The Family Health Guide

Take two candy bars and call me in the morning?

Sweet, rich chocolate has always been something of a guilty pleasure for people with high cholesterol or those following a heart-healthy diet. But what if chocolate contained substances that are good for the heart? Would that transform it into a health food? That's what Mars, the maker of M&M's, Snickers, and other sweet treats, is hoping you'll think. The company has rolled out CocoaVia, a line of seven chocolates laced with plant sterols and flavanols for what Mars calls "real chocolate pleasure, real heart health benefits." According to Mars, eating these chocolate snacks will lower cholesterol and keep your arteries healthy. There's some truth to that - if you read the fine print.

Chocolate is the latest in a string of foods to be beefed up with sterols or stanols, cholesterol-like substances made by plants. There is solid evidence that eating about 2 grams of plant sterols every day lowers cholesterol by a decent 10%. Keep in mind that plant sterols yield meaningful changes in cholesterol levels only in people with high cholesterol to begin with and must be consumed every day to make a difference.

What about flavanols? Flavanols are abundant in cocoa beans, although they are often lost or destroyed during the process that turns the beans into chocolate. A number of beneficial "anti" effects have been attributed to flavanols. The main one is antioxidant activity; others include possible activity against viruses, allergies, inflammation, and cancer.

A few small studies show that flavanols in cocoa may help keep healthy arteries flexible, but these were mostly done in healthy people and used substantial doses of cocoa. Studies looking at flavonoid intake and the risk of heart attack or stroke have yielded mixed results, with some showing no effect and others showing modest protection.

To summarize: Eating 2 grams of plant sterols every day lowers cholesterol an average of 10%. Eating 100 grams of flavanols may keep healthy arteries flexible, but there is scant evidence so far it will rejuvenate stiff arteries, lower blood pressure, improve cardiovascular health, or prevent a heart attack or stroke.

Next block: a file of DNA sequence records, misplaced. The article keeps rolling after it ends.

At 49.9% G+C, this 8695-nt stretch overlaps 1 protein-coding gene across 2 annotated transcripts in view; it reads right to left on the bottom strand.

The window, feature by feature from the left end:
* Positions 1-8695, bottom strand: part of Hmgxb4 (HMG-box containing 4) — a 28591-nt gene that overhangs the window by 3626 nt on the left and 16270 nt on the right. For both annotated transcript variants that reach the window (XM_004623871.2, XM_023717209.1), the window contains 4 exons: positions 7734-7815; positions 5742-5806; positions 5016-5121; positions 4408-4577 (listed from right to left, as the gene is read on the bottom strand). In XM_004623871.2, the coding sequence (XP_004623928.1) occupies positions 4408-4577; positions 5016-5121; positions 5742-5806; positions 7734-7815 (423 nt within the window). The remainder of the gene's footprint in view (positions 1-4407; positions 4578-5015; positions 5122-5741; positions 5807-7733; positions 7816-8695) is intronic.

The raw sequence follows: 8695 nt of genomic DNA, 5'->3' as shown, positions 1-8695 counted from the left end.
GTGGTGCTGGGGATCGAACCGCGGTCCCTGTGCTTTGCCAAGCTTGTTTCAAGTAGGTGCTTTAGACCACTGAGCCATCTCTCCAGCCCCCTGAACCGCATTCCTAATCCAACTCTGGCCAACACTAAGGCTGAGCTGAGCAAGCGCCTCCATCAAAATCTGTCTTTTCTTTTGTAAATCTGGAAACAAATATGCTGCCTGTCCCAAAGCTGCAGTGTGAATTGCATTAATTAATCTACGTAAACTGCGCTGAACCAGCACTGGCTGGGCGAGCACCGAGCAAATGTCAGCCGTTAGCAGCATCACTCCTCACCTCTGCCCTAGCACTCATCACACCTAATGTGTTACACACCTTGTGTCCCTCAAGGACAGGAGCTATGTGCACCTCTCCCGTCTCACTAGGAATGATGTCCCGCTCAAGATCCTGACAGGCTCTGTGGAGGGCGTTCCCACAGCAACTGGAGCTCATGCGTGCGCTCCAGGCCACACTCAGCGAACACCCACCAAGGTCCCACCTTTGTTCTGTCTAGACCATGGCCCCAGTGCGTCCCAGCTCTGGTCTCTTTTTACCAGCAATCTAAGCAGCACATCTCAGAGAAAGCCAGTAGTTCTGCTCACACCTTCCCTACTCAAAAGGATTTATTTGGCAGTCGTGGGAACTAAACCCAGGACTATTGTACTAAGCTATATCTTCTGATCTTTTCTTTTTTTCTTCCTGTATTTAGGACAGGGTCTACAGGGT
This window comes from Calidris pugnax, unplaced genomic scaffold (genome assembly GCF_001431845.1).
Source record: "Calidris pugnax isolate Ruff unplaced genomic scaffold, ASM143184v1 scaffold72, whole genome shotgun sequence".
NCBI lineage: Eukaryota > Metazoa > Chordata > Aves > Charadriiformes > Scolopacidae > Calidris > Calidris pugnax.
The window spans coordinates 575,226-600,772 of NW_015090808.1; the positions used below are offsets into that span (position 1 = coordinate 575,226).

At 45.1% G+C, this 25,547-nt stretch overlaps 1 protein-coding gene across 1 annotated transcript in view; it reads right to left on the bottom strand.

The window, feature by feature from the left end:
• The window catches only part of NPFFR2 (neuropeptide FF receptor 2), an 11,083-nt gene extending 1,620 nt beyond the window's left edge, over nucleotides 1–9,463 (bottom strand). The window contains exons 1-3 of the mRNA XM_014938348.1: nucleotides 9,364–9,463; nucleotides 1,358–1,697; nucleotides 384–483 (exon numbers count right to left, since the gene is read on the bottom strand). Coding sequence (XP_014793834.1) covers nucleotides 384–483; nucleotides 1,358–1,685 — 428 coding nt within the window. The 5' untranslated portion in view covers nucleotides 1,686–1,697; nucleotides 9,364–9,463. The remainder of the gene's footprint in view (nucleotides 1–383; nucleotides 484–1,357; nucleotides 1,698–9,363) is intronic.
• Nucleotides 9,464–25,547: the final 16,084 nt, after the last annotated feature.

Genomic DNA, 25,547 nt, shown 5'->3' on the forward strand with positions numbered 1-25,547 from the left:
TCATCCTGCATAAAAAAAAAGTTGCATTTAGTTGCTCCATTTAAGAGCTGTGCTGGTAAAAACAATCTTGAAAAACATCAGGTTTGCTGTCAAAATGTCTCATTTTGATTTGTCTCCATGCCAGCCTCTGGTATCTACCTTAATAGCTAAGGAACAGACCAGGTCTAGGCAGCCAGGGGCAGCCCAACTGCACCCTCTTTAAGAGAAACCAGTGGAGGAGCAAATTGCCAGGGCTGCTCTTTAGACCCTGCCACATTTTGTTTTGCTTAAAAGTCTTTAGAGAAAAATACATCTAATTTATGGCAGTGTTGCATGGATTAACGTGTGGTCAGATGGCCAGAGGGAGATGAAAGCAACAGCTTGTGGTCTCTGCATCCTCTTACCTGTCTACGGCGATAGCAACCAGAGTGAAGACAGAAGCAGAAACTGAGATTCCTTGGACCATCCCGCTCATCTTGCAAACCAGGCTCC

To Mars' credit, the eight products in the CocoaVia line are decent alternatives to the usual chocolate bar. In addition to developing a process to retain the natural flavanols in cocoa, the company worked hard to limit calories and saturated fat.

But when it comes to using fortified chocolate to lower cholesterol, there's a big catch: You must eat two portions of CocoaVia every day to get the necessary 2 grams of plant sterols. That means a daily dose of sterols and flavanols comes with an extra 200 calories and 36% of the daily recommended limit for saturated fat.

If you don't cut back 200 calories somewhere else that would translate into a 20-pound weight gain over the course of a year. That's more than enough to counteract any benefits from sterols and flavanols.

There are easier and less expensive ways to get plant sterols and flavanols. Since plant sterols must be taken every day in a fixed dose to reap their benefit, they are more like medicine than food, says Dr. Alice Lichtenstein, a professor of nutrition at Tufts University's Friedman School of Nutrition. So it makes sense to buy sterols in capsule form. You can get flavanols from tea, apples, raspberries, red wine, and other foods. If you'd rather take a pill, you can also find flavanol supplements.

CocoaVia and other similarly fortified snacks may nudge the guilt out of eating chocolate, but they aren't health foods. There are cheaper, no-calorie ways to lower your cholesterol and protect your arteries.

March 2006 update